slowly and faintly at first, finally resolved themselves into a woman's face—that of a blue-eyed girl, now smiling at him from the cloud of smoke, then disappearing for an instant in the vapor, only to peep at him again from behind the tantalizing vail. Then some malicious influence seemed to come between them, and Jeremiah's face grew set and stern, as he seemed to see in the smoke the dark, handsome features of the trusted friend of his youth, George Morrison, whose treachery had robbed him of what was dearer than his life, and made him the gloomy, morose old man whom all his neighbors so carefully “let alone.”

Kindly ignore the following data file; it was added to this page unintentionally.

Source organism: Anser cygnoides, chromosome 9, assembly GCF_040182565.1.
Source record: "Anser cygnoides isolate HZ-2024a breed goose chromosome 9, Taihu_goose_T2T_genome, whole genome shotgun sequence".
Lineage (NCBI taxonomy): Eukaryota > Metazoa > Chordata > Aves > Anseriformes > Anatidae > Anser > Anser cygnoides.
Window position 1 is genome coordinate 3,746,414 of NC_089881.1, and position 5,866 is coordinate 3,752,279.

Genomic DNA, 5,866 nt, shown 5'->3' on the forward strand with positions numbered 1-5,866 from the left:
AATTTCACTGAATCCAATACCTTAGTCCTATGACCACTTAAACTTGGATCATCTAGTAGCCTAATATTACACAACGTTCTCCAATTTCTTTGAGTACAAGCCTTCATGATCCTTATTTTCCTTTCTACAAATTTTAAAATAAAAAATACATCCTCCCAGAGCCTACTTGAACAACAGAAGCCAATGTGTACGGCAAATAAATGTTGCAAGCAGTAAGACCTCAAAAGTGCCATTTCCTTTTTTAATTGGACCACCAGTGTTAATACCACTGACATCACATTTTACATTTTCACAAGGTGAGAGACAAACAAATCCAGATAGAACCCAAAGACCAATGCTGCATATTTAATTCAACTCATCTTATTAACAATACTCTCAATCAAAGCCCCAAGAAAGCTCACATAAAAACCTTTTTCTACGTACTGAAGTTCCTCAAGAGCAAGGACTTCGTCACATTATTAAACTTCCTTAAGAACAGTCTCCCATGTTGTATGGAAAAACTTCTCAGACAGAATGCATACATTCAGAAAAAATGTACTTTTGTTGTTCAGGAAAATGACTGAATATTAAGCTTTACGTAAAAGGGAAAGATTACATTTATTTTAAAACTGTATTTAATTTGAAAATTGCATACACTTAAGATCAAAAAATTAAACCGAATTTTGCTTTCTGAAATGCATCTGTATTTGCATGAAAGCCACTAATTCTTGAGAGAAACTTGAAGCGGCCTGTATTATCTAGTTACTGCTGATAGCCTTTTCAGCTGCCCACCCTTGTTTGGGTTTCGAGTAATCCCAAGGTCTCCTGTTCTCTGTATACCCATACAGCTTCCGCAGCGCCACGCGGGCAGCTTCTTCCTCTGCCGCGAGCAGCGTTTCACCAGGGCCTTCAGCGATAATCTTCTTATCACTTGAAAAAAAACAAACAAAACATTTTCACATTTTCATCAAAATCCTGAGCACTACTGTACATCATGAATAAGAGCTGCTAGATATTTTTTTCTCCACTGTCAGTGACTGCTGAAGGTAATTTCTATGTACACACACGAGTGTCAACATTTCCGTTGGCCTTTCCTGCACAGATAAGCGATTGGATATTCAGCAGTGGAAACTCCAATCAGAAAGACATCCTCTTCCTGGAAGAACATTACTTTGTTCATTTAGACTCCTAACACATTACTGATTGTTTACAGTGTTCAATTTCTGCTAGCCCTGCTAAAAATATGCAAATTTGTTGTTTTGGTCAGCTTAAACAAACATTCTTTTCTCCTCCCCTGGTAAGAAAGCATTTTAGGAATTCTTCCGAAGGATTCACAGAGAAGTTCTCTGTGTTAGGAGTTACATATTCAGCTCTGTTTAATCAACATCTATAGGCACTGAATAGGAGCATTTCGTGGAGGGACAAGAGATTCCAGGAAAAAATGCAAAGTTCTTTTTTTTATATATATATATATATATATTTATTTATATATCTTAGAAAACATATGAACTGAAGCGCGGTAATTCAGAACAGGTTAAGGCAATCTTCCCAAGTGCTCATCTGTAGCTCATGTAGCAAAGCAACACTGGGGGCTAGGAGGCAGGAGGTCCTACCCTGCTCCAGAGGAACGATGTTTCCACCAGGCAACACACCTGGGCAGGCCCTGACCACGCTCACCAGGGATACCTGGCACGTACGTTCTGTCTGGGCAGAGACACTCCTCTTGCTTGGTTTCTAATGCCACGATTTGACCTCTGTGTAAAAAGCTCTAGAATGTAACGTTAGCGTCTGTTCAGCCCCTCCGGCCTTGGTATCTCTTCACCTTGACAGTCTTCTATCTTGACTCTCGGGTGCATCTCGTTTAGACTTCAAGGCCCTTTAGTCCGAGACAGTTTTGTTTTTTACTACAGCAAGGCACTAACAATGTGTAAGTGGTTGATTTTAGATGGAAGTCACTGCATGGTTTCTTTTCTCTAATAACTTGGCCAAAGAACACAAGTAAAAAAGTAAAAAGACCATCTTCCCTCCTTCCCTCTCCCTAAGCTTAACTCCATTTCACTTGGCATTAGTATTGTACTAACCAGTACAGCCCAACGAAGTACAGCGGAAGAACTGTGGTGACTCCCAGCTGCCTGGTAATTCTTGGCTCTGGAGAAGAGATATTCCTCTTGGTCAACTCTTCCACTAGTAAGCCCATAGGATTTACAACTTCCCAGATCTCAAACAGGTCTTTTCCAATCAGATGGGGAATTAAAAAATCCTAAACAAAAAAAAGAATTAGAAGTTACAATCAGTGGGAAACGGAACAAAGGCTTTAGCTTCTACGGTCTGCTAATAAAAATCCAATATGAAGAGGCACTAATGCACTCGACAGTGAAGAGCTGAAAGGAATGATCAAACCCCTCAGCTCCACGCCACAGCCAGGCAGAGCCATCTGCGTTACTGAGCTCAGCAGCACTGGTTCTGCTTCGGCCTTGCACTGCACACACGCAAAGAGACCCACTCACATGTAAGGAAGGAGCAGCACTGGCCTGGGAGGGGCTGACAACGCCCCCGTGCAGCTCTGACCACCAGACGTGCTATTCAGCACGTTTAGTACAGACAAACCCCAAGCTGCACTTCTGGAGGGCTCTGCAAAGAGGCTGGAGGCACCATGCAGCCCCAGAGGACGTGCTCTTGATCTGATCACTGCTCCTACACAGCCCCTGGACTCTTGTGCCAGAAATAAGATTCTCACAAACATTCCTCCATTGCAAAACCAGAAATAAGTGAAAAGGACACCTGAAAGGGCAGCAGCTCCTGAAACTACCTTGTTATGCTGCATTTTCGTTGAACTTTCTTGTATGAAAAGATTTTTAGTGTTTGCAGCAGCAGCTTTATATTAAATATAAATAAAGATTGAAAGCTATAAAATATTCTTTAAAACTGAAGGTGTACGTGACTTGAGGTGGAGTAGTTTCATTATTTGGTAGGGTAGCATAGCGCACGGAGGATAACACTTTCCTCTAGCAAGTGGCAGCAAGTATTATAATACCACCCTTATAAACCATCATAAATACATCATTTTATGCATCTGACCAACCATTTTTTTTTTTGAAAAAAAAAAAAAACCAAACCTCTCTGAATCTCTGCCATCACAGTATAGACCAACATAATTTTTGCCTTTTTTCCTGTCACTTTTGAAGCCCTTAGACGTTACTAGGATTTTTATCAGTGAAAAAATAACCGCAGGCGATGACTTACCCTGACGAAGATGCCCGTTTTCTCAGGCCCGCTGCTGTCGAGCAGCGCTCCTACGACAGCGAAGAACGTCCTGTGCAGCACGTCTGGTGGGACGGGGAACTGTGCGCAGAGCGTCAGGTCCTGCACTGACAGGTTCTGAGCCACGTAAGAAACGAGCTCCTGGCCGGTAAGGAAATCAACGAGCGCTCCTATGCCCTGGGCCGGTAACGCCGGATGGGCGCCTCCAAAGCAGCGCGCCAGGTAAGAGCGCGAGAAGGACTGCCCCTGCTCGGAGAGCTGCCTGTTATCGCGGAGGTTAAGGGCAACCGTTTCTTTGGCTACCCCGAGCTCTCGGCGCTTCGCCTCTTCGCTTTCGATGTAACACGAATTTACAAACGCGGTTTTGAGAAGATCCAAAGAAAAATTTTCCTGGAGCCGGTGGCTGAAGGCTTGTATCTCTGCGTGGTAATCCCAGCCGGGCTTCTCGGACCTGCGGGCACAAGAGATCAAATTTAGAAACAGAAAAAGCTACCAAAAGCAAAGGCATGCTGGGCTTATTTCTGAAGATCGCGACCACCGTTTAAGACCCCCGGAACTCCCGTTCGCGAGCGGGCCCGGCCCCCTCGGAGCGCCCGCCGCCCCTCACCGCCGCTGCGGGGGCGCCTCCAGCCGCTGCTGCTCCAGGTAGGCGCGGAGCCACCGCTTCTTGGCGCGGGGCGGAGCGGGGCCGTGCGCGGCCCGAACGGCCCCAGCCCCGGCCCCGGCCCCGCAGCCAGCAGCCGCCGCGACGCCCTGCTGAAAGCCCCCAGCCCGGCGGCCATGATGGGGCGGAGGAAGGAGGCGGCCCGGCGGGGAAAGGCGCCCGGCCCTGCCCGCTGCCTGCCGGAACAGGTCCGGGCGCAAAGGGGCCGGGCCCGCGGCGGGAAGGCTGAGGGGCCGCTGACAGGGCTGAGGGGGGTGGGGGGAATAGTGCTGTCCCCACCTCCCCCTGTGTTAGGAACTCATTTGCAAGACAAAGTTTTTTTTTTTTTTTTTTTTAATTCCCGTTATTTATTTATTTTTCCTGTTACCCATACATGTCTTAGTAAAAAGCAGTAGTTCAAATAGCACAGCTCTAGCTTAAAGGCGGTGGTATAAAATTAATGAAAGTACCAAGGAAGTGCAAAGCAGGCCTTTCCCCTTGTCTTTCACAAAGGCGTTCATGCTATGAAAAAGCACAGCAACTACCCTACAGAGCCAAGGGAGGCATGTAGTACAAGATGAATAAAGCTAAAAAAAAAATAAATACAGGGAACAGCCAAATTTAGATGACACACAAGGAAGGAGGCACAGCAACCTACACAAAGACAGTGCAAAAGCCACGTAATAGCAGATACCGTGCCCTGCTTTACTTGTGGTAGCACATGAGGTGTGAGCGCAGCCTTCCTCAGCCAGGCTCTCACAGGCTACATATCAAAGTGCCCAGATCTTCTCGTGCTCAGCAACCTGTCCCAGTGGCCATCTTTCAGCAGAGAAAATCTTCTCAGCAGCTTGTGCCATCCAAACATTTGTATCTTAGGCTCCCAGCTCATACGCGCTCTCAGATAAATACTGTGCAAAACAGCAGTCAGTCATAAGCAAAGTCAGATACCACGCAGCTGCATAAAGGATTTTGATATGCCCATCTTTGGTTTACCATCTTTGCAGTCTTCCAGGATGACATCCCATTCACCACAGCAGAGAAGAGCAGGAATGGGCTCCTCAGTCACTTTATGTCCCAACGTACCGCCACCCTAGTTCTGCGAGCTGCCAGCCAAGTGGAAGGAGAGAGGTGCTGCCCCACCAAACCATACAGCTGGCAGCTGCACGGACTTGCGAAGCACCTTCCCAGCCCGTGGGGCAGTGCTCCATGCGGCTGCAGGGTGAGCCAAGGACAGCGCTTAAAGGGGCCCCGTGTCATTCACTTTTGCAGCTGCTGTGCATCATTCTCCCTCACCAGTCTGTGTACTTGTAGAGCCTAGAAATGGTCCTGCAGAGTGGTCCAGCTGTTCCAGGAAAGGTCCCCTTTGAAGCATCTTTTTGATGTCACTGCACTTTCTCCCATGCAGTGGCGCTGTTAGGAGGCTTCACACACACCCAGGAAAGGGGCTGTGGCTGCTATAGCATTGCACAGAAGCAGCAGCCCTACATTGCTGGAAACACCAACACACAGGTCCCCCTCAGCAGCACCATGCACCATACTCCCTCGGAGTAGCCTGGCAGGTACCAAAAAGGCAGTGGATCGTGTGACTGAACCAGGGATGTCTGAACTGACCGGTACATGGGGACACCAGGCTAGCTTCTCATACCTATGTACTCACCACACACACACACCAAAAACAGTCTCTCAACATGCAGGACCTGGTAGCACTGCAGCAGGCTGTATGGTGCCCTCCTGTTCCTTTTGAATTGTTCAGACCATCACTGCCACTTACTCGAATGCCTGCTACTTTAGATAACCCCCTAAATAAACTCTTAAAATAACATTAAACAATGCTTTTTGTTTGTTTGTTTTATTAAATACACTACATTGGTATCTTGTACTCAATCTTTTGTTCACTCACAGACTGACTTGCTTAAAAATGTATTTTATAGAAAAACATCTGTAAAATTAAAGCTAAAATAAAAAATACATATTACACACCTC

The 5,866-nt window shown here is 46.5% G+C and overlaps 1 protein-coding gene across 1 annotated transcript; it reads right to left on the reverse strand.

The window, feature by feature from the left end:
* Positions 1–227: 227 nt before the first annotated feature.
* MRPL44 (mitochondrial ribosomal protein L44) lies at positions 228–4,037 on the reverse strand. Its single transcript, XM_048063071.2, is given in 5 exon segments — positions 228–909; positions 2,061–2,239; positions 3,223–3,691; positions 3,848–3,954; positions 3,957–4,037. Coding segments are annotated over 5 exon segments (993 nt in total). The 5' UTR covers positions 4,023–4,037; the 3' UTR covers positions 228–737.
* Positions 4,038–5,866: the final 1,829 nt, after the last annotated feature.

The pipe was almost burned out now, but the last puff of smoke showed him another girl's face, a laughing, saucy little creature, nodding mischievously at him, scarcely more than a child, his sister Claire, whom he had not seen for twenty-five years, dead now ten years ago. The pipe went out, and Jeremiah, with a start, came back to the present, the lonely library, the hard, empty world and his own gray hairs; but the softening influence of that vision of bygone days remained for a little while. Yes, he had been hard on his little sister, who had, only in an important affäir, insisted upon following the inclinations which all her life previously had been law to all about her. Of course he could never have consented to such a marriage, but he wished now that he had seen his sister just once before she died. Then there was her son. It might be that he had been wronged in making that oath. Of course he must live up to it, but perhaps it was a mistake. Poor little Claire . Jeremiah's neighbors would scarcely have recognized the crusty, cross-grained old bachelor that evening in the peaceful, gentle face of the man lying dreaming on the sofa, his empty pipe in his hand. The protracted game of chess finally settled in Jeremiah's favor; a long conversation between the combatants ensued, which drew many a curious glance to that corner of the room. “What has brought old Thomson out of his shell ?” queried one puzzled club member; to which his friend answered, with a shrug of his shoulders: “Diogenes seems to have lit upon an homest man at last !” A few kindly put questions from Jeremiah, showing a friendly interest and goodwill impossible to be misconstrued, drew from his companion a perfectly frank account of his position and prospects, as well as of his hopes and ambitions. He was a lawyer, on the first steps of that road where it is so hard to get on, harder to get honor, and hardest to get honest. Clients as yet he had none, his only possessions, in fact, seeming to be an unlimited stock of hope and energy, and a very fair amount of brains; but in all he said there was an honest manliness, a steady, straightforward firmness of purpose, a courageous, happy confidence in himself and the world about him, with a fund of hope and faith in the future, which pleased and touched his world-weary, embittered auditor strangely. “By-the-way, my young friend,” remarked Jeremiah, breaking into a pause in the long conversation, “among all these questions which I have been rude enough to put to you, I have omitted one which should have been asked the first of all. I don't even know your name.” “'Pon my word, I am a stupid—never to have introduced myself properly l’’ laughed the young man. “My name, sir, is Lloyd Flemyng.” “Flemyng "cried Jeremiah, with an amount of energy which rather astonished his companion. “Can it be that you are in any way connected with Cecil Flemyng 2" “Cecil Flemyng was my father; he died five years ago,” answered the young man, quietly and steadily enough, though his cheek reddened slightly. “The deuce he was "exclaimed Jeremiah, explosively. “I beg your pardon. I knew your mother once before her marriage. Did you never hear her speak of Jeremiah Thomson 2" “I never heard anything of mother's early friends, except that she cut herself entirely adrift from them when she married. Are you going, Mr. Thomson 2 May I offer you half of my umbrella again 2 I see it is snowing.” The only answer Youchsafed to this well-meant offer